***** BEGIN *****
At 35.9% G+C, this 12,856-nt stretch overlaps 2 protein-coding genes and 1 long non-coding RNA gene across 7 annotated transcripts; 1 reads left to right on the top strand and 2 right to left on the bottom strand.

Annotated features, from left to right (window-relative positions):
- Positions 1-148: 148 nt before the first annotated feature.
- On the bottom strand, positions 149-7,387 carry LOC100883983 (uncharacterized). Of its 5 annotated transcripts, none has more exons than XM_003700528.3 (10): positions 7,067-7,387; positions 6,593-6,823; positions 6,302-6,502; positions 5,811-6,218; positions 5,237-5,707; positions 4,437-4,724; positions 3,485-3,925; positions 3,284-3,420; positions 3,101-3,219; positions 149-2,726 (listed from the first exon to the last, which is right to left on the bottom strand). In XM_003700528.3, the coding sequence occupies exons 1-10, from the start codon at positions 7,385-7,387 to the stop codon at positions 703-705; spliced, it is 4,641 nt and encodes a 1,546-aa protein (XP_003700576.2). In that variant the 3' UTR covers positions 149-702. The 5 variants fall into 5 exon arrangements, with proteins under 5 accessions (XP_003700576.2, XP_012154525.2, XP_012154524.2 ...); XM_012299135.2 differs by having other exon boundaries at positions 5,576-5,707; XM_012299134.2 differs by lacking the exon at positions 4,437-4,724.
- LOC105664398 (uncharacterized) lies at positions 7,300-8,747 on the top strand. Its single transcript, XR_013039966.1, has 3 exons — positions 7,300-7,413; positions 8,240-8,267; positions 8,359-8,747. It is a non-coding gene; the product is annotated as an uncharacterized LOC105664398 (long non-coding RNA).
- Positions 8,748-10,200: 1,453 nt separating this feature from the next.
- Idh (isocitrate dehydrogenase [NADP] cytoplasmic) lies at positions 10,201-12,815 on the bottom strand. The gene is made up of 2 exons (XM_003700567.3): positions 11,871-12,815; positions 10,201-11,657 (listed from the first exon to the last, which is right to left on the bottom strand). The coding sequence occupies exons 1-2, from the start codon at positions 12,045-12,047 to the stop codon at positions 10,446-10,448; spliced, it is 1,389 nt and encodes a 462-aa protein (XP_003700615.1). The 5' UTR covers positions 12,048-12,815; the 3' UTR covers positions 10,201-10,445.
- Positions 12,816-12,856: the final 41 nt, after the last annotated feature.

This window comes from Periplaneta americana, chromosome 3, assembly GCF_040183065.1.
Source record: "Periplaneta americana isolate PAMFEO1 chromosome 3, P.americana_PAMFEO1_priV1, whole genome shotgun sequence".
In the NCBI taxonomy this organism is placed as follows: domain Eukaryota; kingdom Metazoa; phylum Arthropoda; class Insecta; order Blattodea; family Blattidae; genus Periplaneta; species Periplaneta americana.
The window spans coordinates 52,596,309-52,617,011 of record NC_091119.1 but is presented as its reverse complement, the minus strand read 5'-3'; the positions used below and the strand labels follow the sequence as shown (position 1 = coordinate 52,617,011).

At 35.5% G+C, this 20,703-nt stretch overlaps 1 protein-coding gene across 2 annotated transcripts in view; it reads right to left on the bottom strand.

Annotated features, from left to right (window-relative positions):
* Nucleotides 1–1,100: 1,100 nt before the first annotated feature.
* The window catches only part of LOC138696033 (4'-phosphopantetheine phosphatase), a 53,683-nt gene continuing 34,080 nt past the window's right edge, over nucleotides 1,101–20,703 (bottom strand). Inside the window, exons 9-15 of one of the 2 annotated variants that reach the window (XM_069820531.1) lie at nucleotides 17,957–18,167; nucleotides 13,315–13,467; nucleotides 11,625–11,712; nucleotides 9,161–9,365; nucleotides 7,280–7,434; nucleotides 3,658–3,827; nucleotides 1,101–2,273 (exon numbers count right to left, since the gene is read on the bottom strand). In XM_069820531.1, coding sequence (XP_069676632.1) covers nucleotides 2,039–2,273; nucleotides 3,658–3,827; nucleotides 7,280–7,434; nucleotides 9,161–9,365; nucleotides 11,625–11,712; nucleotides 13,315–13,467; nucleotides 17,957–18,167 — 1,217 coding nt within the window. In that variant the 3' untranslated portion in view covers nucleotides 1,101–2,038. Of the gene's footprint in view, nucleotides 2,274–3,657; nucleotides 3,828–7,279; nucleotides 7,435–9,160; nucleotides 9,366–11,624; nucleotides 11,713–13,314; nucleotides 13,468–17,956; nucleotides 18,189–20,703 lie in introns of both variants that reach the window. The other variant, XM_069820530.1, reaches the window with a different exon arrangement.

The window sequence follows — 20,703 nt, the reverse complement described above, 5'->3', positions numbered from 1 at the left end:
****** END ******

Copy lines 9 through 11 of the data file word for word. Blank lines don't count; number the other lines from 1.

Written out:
This window comes from Periplaneta americana, chromosome 3, assembly GCF_040183065.1.
Source record: "Periplaneta americana isolate PAMFEO1 chromosome 3, P.americana_PAMFEO1_priV1, whole genome shotgun sequence".
In the NCBI taxonomy this organism is placed as follows: domain Eukaryota; kingdom Metazoa; phylum Arthropoda; class Insecta; order Blattodea; family Blattidae; genus Periplaneta; species Periplaneta americana.